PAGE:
Why pay hundreds for a commercial Data Acquisition System when you can build the PIC DAS for less than $50.00? The PIC DAS is built around a Microchip PIC16C63A microcontroller and contains an 8 bit bidirectional Digital I/O port, 12 bit, 8 channel A/D converter and a 12 bit, 4 channel output D/A converter. It is perfect for quickly controlling any project on your workbench! Use the Digital I/O to sense switch closures with the help from the built-in weak pullups, control OPAMP’s, power supplies and the like with the built-in D/A converters.
Measure temperature or sense voltage or current with the built-in A/D converter. The real usefulness of this system is that it has a known simple to use interface that uses real ASCII commands over an RS232 link. This method of control saves programming time that would otherwise be wasted controlling the test setup, instead of actually doing the test.
PIC Based – Data Acquisition System: [Link]
SAEBRTrack is a low earth orbit (leo) satellite tracking system. It was originally designed to use inexpensive TV antenna rotators, like the “Orbit 360” sold at many hardware stores. However, the author recently modified the code and the hardware to work with the Yaesu G-5500 elevation-azimuth dual controller. The G-5500 certainly is a much better way to go, even with the fairly high price tag.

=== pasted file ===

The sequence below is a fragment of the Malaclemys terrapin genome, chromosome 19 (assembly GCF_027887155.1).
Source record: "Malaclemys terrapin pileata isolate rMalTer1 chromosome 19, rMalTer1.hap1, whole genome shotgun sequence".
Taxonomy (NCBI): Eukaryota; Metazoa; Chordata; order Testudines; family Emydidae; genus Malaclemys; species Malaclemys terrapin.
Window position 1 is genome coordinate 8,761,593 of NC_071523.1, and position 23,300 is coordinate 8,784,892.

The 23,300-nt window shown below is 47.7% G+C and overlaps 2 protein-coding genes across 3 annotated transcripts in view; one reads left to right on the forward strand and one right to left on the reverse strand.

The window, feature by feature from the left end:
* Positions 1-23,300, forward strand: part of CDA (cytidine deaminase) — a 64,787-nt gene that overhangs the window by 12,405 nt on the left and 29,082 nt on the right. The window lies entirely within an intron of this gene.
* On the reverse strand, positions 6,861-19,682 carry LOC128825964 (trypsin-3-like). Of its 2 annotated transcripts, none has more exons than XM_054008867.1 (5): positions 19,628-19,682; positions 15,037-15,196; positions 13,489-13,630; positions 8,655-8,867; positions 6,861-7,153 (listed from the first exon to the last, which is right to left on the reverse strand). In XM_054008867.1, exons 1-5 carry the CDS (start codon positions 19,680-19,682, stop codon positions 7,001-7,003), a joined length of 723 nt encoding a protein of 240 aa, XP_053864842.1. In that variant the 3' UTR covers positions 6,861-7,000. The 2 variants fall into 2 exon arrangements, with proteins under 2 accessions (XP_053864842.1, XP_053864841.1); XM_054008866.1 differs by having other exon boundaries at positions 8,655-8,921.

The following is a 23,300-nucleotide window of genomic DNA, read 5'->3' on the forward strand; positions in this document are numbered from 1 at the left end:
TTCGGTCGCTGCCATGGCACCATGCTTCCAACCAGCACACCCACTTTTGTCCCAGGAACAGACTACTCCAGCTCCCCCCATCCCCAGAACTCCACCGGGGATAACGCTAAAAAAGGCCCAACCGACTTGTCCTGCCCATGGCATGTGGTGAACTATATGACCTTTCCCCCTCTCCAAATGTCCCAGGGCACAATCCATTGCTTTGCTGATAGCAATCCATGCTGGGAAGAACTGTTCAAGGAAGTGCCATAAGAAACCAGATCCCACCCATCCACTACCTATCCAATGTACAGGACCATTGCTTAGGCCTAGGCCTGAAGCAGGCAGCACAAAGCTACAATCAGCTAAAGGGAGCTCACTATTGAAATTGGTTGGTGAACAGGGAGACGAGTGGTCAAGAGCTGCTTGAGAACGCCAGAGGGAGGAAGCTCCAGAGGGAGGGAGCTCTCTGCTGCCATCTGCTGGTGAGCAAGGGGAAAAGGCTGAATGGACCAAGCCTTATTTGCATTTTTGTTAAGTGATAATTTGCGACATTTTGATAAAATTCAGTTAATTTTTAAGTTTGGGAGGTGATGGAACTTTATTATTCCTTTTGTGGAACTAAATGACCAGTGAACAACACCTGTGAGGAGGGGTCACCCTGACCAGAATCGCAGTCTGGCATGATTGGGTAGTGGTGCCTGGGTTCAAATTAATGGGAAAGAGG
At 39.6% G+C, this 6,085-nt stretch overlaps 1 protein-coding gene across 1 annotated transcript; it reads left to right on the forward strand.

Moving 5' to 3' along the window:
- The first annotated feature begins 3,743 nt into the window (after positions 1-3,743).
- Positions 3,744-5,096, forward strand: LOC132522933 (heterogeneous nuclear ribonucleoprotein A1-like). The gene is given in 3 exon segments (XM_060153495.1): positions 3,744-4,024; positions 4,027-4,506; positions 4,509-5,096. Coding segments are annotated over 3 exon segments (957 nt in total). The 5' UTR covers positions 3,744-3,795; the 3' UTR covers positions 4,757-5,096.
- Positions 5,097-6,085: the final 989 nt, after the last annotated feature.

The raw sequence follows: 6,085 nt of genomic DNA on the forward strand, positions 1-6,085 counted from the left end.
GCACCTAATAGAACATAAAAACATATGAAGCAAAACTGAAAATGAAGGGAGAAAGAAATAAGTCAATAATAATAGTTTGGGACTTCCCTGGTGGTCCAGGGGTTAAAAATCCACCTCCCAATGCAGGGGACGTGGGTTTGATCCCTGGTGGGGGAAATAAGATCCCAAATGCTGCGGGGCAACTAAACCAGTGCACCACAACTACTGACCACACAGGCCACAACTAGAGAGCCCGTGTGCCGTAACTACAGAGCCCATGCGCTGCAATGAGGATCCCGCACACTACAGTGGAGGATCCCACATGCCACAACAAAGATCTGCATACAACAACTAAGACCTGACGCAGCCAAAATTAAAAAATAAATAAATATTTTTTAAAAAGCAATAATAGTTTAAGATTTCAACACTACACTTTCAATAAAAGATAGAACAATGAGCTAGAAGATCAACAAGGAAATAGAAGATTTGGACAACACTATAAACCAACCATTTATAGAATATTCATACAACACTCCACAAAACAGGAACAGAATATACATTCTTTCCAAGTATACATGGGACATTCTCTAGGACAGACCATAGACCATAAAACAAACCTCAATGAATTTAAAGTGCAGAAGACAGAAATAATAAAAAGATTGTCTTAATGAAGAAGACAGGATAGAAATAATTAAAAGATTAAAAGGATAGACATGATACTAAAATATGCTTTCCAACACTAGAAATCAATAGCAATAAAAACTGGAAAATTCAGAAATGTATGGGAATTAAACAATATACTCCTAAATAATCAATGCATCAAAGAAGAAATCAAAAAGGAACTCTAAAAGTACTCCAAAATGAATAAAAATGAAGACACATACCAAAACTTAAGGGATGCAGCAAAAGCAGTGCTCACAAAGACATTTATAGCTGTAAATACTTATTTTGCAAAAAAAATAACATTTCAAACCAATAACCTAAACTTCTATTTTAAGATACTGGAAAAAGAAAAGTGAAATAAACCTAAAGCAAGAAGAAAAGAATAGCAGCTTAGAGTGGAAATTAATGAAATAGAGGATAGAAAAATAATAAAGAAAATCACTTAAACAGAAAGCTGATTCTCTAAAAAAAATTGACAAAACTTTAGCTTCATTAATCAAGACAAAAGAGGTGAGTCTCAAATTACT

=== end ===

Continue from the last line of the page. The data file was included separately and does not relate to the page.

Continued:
SAEBRTrack Satellite Tracke: [Link]
The dsPIC30F4012-based Doppler Radar System enables you to track speeding motorists in your neighborhood. The well-designed system generates a microwave energy burst with a 10-GHz transceiver. The microwave signal bounces off of a moving vehicle and the frequency (Doppler) shift is measured to determine its speed.
I must say this is the first DIY Radar system I’ve seen well documented. It’s definitely worth a try if you’re into this kind of projects.
Doppler Radar System Tracks Speeding Vehicles: [Download Project] – [View Project PDF]
Blind Spot is an area of the road that cannot be seen by the driver while looking forward or through either the rear-view or side mirrors. Such Blind Spot Detection System are already present in many cars. In this project the ATmega169 uses a high-intensity infrared light to detect approaching vehicles. Although the system works, i would only recommend you build it for testing purposes, not for long therm use. Why not use it for long therm ? Well no one guarantees that the system would not fail.
Blind Spot Detection System: [Download Project] – [View Project PDF]
I remember when i was a kid, i was just starting with electronics, and i was very curious about this kind of systems. They were present in every contest show on tv. It’s cool that someone developed and published a project like this. The system is controlled by an ATmega88, and the voting pads interconnect trough RS-485. After the voting is done, a Java application that runs on the PC generates bar graphs.
Voting Pads System based on ATmega88: [Download Project] – [View Project PDF]